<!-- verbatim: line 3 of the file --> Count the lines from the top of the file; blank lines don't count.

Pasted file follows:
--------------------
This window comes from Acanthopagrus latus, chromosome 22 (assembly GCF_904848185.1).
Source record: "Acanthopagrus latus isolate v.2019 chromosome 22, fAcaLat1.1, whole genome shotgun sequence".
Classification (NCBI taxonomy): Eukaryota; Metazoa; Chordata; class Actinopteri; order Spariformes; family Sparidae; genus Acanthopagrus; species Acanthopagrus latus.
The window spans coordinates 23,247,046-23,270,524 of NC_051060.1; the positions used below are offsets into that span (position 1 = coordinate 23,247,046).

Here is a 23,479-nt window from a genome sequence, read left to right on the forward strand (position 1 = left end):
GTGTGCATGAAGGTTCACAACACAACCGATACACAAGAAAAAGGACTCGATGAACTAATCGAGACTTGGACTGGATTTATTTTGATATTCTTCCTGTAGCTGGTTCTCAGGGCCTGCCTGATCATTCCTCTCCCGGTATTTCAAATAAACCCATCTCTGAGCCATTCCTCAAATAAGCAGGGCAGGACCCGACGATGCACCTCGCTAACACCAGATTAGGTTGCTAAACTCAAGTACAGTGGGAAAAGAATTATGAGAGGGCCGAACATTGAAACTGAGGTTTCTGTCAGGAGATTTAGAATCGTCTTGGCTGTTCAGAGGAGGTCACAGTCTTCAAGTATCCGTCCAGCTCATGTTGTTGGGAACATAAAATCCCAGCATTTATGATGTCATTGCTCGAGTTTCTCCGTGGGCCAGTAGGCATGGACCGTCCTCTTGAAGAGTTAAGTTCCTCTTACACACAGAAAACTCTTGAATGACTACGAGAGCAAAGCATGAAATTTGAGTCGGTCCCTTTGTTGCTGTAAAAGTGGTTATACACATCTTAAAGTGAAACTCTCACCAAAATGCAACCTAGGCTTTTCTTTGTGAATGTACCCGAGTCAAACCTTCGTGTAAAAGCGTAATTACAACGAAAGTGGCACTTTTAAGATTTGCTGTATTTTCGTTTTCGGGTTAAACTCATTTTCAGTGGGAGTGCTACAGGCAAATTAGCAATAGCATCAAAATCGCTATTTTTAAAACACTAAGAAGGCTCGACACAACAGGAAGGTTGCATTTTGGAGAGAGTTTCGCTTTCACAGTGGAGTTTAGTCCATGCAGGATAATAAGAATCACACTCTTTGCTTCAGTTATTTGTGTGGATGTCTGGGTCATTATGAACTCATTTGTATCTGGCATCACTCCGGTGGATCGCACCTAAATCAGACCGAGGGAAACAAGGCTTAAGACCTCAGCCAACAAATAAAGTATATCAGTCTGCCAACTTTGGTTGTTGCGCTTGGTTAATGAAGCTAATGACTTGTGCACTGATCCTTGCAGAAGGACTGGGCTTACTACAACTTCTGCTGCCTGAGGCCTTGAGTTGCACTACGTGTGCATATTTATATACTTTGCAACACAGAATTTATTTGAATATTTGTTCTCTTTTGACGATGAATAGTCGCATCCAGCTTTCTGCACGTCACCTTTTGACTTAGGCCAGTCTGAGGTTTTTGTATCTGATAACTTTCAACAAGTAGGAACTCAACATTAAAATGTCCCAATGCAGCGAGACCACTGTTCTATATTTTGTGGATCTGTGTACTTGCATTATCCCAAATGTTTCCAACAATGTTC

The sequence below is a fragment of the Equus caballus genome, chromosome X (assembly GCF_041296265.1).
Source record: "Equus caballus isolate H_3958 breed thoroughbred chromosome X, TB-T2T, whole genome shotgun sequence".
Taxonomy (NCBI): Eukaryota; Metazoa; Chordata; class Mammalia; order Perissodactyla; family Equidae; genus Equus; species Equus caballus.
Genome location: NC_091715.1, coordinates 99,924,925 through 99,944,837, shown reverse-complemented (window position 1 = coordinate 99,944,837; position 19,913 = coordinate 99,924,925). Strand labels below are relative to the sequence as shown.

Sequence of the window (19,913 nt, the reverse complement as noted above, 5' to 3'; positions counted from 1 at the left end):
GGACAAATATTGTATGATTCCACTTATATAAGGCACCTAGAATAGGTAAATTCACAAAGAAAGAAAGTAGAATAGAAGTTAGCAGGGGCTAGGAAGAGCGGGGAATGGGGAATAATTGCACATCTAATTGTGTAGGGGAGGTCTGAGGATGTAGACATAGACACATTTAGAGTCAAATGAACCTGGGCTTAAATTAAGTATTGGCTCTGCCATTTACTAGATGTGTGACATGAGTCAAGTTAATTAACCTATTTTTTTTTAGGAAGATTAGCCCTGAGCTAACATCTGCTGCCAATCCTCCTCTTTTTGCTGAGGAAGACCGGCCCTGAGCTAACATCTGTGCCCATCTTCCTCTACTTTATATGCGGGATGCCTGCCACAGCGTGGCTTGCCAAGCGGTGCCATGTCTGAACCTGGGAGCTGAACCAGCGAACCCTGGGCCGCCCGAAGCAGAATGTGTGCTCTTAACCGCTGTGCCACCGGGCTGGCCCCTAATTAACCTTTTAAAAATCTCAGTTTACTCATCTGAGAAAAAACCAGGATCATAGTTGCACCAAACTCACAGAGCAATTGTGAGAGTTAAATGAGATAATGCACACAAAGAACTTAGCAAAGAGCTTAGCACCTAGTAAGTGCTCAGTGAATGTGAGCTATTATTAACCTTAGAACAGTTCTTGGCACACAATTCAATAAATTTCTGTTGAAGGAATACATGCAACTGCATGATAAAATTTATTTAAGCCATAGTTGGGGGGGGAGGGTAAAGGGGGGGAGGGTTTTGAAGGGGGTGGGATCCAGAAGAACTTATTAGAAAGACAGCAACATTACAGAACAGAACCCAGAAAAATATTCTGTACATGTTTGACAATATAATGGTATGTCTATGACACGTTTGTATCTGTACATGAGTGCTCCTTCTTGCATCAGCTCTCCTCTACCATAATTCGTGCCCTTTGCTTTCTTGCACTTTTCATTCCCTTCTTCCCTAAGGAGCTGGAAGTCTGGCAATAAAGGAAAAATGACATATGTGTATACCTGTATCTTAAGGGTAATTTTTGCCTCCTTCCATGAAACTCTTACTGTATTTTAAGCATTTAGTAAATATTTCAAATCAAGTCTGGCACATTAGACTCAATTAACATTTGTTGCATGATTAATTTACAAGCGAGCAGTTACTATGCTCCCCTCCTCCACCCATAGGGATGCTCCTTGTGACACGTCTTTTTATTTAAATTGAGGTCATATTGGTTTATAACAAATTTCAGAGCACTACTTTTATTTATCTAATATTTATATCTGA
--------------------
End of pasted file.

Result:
Classification (NCBI taxonomy): Eukaryota; Metazoa; Chordata; class Actinopteri; order Spariformes; family Sparidae; genus Acanthopagrus; species Acanthopagrus latus.